With his family dead, Entwistle drove about 50 miles to Carver and placed the gun back in Matterazzo's gun cabinet while his in-laws were apparently at work, Coakley said. The gun became the linchpin of prosecutors' case, the only piece of physical evidence disclosed thus far.
''We have forensic information that links it both to him and to Rachel, and we know Rachel had not used that gun," Coakley said.
She declined to be more specific, but criminal trial specialists say the forensic evidence could be matching the bullets found in the bodies with the gun or finding Rachel Entwistle's DNA on the gun.
''At a close-range firing, it's not at all unusual to find trace evidence of blowback," said Wendy Murphy, a former Middlesex prosecutor who teaches at the New England School of Law. ''Often it's blood, sometimes it's tissue . . . and not-so-clever criminals think they can wash it off, but it's not that easy."
Robert M. Griffin, a defense lawyer who worked as a Suffolk County prosecutor from 1989 to 2002, said Coakley had a strong circumstantial case, given Entwistle's flight to England and decision not to attend Rachel and Lillian Entwistle's funerals. But prosecutors needed physical evidence to back it up, he said.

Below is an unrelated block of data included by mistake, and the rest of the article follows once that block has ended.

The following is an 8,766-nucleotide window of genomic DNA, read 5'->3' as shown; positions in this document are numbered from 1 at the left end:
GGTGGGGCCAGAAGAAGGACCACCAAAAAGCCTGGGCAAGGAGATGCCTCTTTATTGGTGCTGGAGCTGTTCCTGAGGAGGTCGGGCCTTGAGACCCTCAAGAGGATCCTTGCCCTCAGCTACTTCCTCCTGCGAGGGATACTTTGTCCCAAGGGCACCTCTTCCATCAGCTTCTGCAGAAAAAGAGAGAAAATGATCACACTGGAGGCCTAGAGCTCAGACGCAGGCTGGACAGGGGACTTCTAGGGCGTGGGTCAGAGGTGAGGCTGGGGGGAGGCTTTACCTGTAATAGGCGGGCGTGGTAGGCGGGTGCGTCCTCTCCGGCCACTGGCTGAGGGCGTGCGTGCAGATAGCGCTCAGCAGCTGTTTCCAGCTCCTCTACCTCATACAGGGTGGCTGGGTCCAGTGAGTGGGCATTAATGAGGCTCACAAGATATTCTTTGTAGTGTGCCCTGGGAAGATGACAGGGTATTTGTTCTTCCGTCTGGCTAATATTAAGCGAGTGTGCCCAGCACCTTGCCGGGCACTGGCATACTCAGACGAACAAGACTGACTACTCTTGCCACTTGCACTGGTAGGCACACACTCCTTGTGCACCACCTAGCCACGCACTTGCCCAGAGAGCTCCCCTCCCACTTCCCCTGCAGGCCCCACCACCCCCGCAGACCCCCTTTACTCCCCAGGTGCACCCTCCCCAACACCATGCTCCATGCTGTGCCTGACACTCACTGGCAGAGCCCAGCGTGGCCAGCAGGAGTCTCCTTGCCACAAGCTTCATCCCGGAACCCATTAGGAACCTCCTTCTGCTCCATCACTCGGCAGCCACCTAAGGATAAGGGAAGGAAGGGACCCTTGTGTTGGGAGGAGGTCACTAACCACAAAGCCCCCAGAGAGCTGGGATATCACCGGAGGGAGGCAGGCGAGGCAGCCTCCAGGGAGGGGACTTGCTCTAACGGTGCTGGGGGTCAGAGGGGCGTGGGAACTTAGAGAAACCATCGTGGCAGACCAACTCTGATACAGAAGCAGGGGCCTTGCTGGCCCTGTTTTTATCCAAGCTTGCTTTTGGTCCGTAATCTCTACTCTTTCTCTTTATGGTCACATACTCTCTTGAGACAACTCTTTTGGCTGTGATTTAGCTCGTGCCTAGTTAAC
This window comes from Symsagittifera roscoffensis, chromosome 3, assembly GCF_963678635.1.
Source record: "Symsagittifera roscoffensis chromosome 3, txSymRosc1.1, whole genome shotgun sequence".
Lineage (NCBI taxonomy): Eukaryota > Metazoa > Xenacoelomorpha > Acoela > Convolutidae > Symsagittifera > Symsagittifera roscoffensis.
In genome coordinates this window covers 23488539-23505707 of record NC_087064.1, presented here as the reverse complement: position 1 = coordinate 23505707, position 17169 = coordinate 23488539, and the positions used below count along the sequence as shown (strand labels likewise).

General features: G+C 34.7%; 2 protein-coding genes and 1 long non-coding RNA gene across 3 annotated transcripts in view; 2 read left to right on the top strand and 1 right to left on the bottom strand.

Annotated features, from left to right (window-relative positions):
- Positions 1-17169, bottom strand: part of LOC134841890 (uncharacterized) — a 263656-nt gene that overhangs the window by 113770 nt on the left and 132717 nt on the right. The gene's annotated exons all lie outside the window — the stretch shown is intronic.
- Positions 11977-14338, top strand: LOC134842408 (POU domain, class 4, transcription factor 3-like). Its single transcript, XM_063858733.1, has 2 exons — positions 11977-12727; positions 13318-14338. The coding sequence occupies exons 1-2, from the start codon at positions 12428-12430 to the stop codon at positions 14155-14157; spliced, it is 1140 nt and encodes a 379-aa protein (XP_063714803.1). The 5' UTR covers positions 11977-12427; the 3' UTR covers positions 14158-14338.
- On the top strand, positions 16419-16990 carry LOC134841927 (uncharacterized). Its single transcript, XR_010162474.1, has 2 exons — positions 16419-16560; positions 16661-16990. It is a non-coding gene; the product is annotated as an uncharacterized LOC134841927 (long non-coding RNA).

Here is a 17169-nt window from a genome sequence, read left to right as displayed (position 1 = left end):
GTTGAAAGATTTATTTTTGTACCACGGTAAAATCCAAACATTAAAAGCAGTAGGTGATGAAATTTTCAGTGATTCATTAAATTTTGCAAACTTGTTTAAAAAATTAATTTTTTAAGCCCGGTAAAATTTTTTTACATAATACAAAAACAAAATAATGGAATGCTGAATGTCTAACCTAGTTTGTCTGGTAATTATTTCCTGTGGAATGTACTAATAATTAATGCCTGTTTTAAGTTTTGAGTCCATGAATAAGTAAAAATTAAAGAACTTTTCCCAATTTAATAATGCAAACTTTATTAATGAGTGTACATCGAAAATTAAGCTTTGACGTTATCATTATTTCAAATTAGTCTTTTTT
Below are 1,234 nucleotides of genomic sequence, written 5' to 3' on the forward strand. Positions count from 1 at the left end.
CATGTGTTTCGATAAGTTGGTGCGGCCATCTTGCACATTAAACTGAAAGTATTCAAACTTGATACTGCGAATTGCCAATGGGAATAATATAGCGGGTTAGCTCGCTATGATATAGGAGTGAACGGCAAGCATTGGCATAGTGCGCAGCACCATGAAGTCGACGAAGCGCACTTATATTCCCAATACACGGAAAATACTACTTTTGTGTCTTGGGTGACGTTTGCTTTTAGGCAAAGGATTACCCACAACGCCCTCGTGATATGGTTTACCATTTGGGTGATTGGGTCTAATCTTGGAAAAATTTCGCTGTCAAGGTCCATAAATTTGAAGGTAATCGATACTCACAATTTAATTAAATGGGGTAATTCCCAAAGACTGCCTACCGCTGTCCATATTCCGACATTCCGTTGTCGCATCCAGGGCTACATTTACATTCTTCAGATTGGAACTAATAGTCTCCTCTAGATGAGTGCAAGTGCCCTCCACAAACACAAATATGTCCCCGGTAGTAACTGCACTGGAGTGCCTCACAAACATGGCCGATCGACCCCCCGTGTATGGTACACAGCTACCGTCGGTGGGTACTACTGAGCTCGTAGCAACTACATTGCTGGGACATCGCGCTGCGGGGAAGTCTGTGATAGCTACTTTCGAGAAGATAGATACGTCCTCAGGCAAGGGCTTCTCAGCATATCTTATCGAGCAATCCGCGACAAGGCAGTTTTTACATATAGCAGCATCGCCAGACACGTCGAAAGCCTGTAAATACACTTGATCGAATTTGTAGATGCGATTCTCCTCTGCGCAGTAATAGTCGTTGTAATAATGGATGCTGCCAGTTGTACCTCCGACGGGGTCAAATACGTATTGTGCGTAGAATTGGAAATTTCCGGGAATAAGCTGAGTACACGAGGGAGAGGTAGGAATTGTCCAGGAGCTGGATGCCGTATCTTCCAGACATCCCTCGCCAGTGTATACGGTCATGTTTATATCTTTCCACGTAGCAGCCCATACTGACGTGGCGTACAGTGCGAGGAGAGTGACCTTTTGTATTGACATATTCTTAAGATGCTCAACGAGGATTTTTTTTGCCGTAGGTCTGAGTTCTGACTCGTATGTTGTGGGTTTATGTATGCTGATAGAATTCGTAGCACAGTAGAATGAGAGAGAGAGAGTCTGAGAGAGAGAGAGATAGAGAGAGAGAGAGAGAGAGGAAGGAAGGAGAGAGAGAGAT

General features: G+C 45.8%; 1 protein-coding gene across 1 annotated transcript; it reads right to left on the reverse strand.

Some lawyers have remarked on the striking similarity to the plot of the movie ''Match Point," in which the killer takes a gun from his father-in-law's collection, kills his girlfriend, and returns it.
The night of Jan. 20, after prosecutors say Entwistle returned the gun, he was captured by surveillance cameras parking near Logan Airport's international terminal, where he apparently failed to get the last night flight to London, instead sleeping overnight in his car, according to two state officials who spoke on condition of anonymity because the investigation is ongoing.
Early the next morning, Entwistle bought a one-way ticket to London on his credit card, ending up with his family in the town of Worksop, about 150 miles outside London, where he holed up for weeks.
Back in Hopkinton, worried friends and relatives alerted police after knocking on the Entwistles' door for a planned dinner party and receiving no answer. Police found the two bodies that Sunday evening.
On Monday, three days after the slayings, Matterazzo told Entwistle in a phone conversation that his family had been killed, prosecutors said, refusing to provide details of the call, which Entwistle initiated from England.
That same day, Coakley declared that Entwistle was a ''person of interest" in the case, a status that continued until yesterday, when he was charged with murder.
John R. Ellement and Donovan Slack of the Globe staff and Globe correspondents Elizabeth A. Raftery and Alana Semuels contributed to this report. Semuels reported from London.